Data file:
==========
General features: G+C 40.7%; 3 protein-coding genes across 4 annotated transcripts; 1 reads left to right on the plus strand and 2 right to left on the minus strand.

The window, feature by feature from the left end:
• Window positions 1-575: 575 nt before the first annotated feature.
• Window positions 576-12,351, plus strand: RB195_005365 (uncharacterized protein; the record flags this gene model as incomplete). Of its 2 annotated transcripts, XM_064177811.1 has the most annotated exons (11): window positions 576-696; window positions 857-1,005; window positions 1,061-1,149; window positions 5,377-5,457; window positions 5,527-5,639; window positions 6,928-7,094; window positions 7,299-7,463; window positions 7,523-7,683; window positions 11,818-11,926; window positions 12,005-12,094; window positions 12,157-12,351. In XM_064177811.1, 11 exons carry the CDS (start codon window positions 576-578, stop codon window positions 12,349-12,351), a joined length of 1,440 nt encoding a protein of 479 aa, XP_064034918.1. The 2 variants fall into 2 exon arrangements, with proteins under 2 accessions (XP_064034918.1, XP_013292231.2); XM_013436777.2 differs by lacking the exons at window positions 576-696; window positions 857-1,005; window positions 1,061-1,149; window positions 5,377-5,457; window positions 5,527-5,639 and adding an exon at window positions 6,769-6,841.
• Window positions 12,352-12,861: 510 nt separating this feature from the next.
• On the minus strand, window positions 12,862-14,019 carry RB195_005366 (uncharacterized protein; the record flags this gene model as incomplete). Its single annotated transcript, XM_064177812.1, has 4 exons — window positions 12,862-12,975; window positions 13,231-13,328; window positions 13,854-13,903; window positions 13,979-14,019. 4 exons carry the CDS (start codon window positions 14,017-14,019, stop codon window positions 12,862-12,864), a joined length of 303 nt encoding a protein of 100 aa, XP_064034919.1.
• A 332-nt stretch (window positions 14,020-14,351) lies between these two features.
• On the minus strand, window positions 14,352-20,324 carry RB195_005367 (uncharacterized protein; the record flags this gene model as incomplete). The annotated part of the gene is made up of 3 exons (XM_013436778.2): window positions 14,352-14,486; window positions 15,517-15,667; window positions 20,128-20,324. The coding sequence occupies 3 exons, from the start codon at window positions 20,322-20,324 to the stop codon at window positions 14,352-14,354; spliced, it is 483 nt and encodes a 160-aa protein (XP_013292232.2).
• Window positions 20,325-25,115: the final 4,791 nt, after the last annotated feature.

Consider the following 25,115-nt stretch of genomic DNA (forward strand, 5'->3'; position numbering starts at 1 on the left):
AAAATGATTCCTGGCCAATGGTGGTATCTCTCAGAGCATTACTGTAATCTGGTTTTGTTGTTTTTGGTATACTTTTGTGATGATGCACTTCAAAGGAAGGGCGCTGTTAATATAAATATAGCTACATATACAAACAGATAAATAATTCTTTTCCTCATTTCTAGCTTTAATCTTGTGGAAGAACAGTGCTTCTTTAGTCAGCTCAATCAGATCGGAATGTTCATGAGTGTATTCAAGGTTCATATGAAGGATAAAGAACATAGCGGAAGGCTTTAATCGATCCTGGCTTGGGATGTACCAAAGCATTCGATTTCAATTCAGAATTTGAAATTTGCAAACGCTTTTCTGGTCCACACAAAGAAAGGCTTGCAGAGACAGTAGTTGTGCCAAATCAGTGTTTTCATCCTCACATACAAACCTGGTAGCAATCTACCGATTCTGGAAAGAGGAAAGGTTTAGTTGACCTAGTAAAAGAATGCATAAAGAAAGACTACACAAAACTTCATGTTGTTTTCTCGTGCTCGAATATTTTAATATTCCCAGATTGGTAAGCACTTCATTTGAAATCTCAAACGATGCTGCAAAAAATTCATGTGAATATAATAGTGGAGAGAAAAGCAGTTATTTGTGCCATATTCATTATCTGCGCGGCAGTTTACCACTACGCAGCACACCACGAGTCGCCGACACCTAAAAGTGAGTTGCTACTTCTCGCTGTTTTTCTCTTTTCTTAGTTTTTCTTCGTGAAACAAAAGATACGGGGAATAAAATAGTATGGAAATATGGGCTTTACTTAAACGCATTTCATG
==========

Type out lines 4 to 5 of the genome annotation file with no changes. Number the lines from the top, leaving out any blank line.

• Window positions 576-12,351, plus strand: RB195_005365 (uncharacterized protein; the record flags this gene model as incomplete). Of its 2 annotated transcripts, XM_064177811.1 has the most annotated exons (11): window positions 576-696; window positions 857-1,005; window positions 1,061-1,149; window positions 5,377-5,457; window positions 5,527-5,639; window positions 6,928-7,094; window positions 7,299-7,463; window positions 7,523-7,683; window positions 11,818-11,926; window positions 12,005-12,094; window positions 12,157-12,351. In XM_064177811.1, 11 exons carry the CDS (start codon window positions 576-578, stop codon window positions 12,349-12,351), a joined length of 1,440 nt encoding a protein of 479 aa, XP_064034918.1. The 2 variants fall into 2 exon arrangements, with proteins under 2 accessions (XP_064034918.1, XP_013292231.2); XM_013436777.2 differs by lacking the exons at window positions 576-696; window positions 857-1,005; window positions 1,061-1,149; window positions 5,377-5,457; window positions 5,527-5,639 and adding an exon at window positions 6,769-6,841.
• Window positions 12,352-12,861: 510 nt separating this feature from the next.